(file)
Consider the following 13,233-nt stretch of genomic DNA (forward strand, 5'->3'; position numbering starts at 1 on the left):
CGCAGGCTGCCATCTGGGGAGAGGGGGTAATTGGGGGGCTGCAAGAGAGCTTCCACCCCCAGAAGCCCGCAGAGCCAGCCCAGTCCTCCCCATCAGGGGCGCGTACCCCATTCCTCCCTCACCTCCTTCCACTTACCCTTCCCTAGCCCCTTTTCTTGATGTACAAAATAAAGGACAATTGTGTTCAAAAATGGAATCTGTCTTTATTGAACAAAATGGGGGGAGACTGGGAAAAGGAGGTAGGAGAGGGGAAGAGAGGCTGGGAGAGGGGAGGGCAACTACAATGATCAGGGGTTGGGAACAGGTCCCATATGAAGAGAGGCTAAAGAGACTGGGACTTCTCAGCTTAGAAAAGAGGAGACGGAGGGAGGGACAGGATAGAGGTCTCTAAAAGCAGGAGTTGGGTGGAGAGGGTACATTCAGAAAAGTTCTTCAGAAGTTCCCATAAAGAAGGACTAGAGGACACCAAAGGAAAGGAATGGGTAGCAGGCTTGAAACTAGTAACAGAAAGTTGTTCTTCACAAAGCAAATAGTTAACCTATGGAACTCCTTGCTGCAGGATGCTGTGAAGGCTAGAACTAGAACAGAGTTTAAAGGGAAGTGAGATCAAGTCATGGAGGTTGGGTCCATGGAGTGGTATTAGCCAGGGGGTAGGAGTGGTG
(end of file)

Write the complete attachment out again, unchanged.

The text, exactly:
Consider the following 13,233-nt stretch of genomic DNA (forward strand, 5'->3'; position numbering starts at 1 on the left):
CGCAGGCTGCCATCTGGGGAGAGGGGGTAATTGGGGGGCTGCAAGAGAGCTTCCACCCCCAGAAGCCCGCAGAGCCAGCCCAGTCCTCCCCATCAGGGGCGCGTACCCCATTCCTCCCTCACCTCCTTCCACTTACCCTTCCCTAGCCCCTTTTCTTGATGTACAAAATAAAGGACAATTGTGTTCAAAAATGGAATCTGTCTTTATTGAACAAAATGGGGGGAGACTGGGAAAAGGAGGTAGGAGAGGGGAAGAGAGGCTGGGAGAGGGGAGGGCAACTACAATGATCAGGGGTTGGGAACAGGTCCCATATGAAGAGAGGCTAAAGAGACTGGGACTTCTCAGCTTAGAAAAGAGGAGACGGAGGGAGGGACAGGATAGAGGTCTCTAAAAGCAGGAGTTGGGTGGAGAGGGTACATTCAGAAAAGTTCTTCAGAAGTTCCCATAAAGAAGGACTAGAGGACACCAAAGGAAAGGAATGGGTAGCAGGCTTGAAACTAGTAACAGAAAGTTGTTCTTCACAAAGCAAATAGTTAACCTATGGAACTCCTTGCTGCAGGATGCTGTGAAGGCTAGAACTAGAACAGAGTTTAAAGGGAAGTGAGATCAAGTCATGGAGGTTGGGTCCATGGAGTGGTATTAGCCAGGGGGTAGGAGTGGTG